|Inspired from Above|
"God Bless Akuila Yabaki. This guy is a national treasure. Reading all this reminds me that for all his opposition to aspects of the regime, he and Frank aren't too far apart on the big issues. Indeed, some of this looks like a government manifesto, or at least a manifesto the government could have produced were it as sensible as the good Reverend.
"It's immediately clear from Yabaki's comprehensive tour of the horizon that none of the national problems he identifies could have been resolved under an indigenous supremacist government like the SDL. Ergo, something had to break the cycle and that something is arguably Frank Bainimarama if our "democratic" institutions weren't capable of reform. So if you take that premise as a starting point, a lot of these ideas start to make sense, even if the devil is in the detail, as it always is. Why Yabaki and the CCF haven't been dragged into the heart of the reform process is beyond me. Frank ought to be embracing the CCF, not treating it with suspicion. If he and Yabaki could sit down with the likes of John Prasad and come up with something everyone could agree on, it would be no bad thing.
"Even if some compromises had to be reached, Fiji could then present the world with a blueprint that carries a legitimacy and credibility that the current "roadmap" sorely lacks. Yabaki's problem is that the regime sees him as the opposition, someone with the gall, the cojones or the courage ( depending on your point of view ) to speak out when no-one will, as in the recent ABC Australia piece on Fiji.
"But I'd ask the regime this: Is there anyone in Fiji more thoughtful, more sensible, more suitable or more able to command widespread community respect than Yabaki? For a start, the fact that the Methodist hierarchy hate him so much ought to automatically qualify the man for sainthood. This thoughtful treatise also shows that he has the intellectual capacity to grasp the essence of the nation's problems. A man of God unconstrained by religious dogma and prejudice. A fearless crusader for basic human rights, not the "human rights" masking an agenda of self interest pursued by others in Fiji. On the evidence of this piece alone, give that man a round of applause and a bigger job."
[Ed.Forgive me, Akuila, for touching up your photo with the light from Above.]
MORE FEEDBACK FROM WEEKEND READING included his comment: "Citizenship Studies for all pupils and students should be an essential part of Education for Life. The sooner it is introduced in Primary Schools with an understanding of the Flag and the National Anthem, how they were designed and how they came about, who was responsible, the better it will be for us all. And the parents also should have Citizenship Studies leading to a Course in Civics. This might also be taught in Schools. To establish a synergy and congruence between: School-teacher-parent-pupil."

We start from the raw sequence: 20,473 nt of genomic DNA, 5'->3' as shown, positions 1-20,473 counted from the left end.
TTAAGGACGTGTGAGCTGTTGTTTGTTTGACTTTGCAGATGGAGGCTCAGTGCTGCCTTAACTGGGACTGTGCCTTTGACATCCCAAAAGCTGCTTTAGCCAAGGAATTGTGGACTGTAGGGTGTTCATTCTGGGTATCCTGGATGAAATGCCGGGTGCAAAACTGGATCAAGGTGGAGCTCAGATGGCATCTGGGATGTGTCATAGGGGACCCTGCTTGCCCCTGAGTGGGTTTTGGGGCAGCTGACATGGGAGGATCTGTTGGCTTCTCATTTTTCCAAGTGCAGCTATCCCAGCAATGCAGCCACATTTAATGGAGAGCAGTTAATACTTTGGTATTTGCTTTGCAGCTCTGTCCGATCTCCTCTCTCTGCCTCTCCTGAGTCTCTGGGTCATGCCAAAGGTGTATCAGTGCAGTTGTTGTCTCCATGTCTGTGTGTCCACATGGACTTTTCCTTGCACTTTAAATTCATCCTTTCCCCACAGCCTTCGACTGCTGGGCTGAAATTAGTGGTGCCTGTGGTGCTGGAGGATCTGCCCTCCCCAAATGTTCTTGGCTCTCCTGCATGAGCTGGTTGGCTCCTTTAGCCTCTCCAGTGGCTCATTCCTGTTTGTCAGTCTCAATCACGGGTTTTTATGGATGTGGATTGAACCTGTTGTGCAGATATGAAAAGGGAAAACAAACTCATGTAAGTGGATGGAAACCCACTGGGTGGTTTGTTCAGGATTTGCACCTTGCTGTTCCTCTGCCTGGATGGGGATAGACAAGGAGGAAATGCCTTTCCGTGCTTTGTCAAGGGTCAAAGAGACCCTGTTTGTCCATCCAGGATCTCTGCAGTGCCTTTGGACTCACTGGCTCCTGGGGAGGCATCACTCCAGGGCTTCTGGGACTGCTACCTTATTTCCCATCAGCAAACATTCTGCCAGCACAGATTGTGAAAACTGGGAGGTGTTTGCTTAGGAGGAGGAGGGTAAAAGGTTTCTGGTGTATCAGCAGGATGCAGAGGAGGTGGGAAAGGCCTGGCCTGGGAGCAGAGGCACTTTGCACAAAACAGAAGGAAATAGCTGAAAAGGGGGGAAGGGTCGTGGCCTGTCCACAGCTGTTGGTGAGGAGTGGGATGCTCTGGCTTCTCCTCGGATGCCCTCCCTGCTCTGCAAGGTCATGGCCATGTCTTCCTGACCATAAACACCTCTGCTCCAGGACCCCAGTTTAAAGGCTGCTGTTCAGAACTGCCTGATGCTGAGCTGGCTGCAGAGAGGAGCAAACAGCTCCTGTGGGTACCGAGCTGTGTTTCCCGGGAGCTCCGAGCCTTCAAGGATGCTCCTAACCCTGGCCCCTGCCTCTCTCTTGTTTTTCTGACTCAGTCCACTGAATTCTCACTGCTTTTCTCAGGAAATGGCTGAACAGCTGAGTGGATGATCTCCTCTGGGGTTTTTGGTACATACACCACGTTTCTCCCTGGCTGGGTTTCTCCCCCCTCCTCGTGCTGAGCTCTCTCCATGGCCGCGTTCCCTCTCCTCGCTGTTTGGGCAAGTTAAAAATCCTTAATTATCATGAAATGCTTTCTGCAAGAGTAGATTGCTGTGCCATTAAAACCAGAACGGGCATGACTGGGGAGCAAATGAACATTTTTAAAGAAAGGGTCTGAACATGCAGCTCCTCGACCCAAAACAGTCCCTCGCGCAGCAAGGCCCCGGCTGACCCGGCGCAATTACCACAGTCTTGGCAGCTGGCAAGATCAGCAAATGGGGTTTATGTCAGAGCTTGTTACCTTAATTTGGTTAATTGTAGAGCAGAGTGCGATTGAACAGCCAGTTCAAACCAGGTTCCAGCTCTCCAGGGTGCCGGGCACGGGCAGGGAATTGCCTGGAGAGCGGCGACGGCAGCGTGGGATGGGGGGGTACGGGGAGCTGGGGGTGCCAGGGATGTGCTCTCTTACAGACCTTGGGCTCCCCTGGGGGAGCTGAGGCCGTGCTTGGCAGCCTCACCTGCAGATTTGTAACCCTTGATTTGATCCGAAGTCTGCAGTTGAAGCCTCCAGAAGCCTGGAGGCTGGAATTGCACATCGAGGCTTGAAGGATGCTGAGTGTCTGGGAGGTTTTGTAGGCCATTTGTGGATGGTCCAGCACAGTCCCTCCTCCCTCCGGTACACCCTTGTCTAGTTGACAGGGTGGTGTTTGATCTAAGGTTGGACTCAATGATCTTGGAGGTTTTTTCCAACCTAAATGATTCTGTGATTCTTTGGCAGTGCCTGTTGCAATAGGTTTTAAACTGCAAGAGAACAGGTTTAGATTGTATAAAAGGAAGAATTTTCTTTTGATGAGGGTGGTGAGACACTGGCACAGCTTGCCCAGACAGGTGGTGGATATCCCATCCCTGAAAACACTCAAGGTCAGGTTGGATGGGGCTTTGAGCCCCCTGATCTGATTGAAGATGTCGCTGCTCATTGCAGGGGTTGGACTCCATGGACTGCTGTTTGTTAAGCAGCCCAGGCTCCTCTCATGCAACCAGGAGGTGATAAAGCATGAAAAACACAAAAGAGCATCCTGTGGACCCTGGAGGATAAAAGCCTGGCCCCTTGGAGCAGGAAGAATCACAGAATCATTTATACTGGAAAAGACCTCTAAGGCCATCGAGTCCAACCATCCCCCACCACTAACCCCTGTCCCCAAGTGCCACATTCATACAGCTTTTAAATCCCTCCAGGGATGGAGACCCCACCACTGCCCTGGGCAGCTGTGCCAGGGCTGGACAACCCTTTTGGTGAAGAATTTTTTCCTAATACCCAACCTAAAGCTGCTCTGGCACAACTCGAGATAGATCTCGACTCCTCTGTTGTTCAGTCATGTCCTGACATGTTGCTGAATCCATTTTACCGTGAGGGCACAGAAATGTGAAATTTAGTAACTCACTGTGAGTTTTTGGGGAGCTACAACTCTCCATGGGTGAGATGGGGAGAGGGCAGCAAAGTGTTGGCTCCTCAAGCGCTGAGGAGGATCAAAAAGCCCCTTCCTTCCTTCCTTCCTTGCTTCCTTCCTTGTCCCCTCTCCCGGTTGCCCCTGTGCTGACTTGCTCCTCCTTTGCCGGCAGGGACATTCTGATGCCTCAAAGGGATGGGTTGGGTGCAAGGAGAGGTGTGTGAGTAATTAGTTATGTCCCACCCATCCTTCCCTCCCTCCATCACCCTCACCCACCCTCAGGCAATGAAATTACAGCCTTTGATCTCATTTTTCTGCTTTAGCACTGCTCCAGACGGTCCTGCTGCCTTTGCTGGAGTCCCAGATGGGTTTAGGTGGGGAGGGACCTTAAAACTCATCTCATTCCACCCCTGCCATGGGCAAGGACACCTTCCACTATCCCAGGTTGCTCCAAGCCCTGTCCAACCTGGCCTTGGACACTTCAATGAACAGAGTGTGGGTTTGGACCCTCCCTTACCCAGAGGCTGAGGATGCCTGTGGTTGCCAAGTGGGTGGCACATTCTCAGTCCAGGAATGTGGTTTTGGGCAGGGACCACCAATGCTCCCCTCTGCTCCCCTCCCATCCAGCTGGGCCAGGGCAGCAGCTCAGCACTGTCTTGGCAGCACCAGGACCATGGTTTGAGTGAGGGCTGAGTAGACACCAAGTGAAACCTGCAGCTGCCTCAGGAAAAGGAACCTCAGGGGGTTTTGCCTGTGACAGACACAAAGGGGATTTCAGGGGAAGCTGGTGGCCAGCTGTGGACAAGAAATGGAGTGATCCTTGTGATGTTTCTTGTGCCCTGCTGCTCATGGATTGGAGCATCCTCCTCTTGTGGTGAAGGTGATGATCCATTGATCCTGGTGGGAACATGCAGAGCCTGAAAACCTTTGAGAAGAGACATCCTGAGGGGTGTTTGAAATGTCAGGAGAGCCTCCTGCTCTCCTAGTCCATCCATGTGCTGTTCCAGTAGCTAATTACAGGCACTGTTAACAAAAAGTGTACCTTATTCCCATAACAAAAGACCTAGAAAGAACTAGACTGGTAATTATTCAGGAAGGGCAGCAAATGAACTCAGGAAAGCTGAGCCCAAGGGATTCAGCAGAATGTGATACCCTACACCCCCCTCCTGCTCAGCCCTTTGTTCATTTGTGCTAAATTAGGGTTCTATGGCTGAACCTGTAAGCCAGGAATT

LOCAL ISSUES, LOCAL SOLUTIONS. This was two-thirds of the theme of the annual meeting of
the 39th Pacific Islands Chiefs of Police (PICP)held in Brisbane last week. The remaining theme was regional cooperation. The conference reconsidered the suspension of Fiji Police from the PICP and resolved that this should continue. The effect of the suspension has been that PICP continues to interact with Fiji Police on humanitarian and operational issues such as HIV/Aids and Human Rights as well as disaster response development. The PICP has not engaged with Fiji Police on any new projects or initiatives.
So much for two-thirds of the meeting's theme. Drug smuggling, Human trafficking, money laundering, terrorism and child pornographic were not specifically mentioned. Given Fiji's geographic location and well developed air and sea transport system, lots of regional cooperation are needed to plug the loopholes. The world's criminals must be delighted with the PICP decision which, of course, was not political.
CAUTIOUS ACCOLADE FROM UNEXPECTED SOURCE. “I believe if the Acting Commissioner [of Police] takes his responsibilities well, he will weed out all those people who were allegedly appointed only because they belonged to the new Methodist Church or came in because of provincialism and have no qualifications.” Click on the link to see who said it. The new Acting Police Commissioner Joeli Baleilevuka has certainly got off to to a quick start: The "Jesus Crusades" have stopped; he's looking at questionable police appointment under his predecessor; he's promised more police on the streets, and more protection for tourists and increased work on a "Crime Free" Fiji.
ETHICAL JOURNALISM. Fiji news organisations have to face reality and make ethical and professional decisions in the “dramatically changed” media landscape, a regional workshop in Tonga on building a vibrant Pacific media has been told. Stanley Simpson, news director of the Fiji Broadcasting Corporation said that a major ethical question confronting journalists over the past year had been: “How do we report and practise the principles of journalism under a censored environment?” Read the full report.
YOUTHS URGED TO TAKE UP AGRICULTURAL BUSINESSES. The Agriculture Ministry is
calling on youths to take up agricultural businesses. Permanent Secretary Colonel Mason Smith who launched this year’s Fiji Development Small Awards said they are encouraging youths who would like to enter the field to enquire with the ministry and micro finance banks.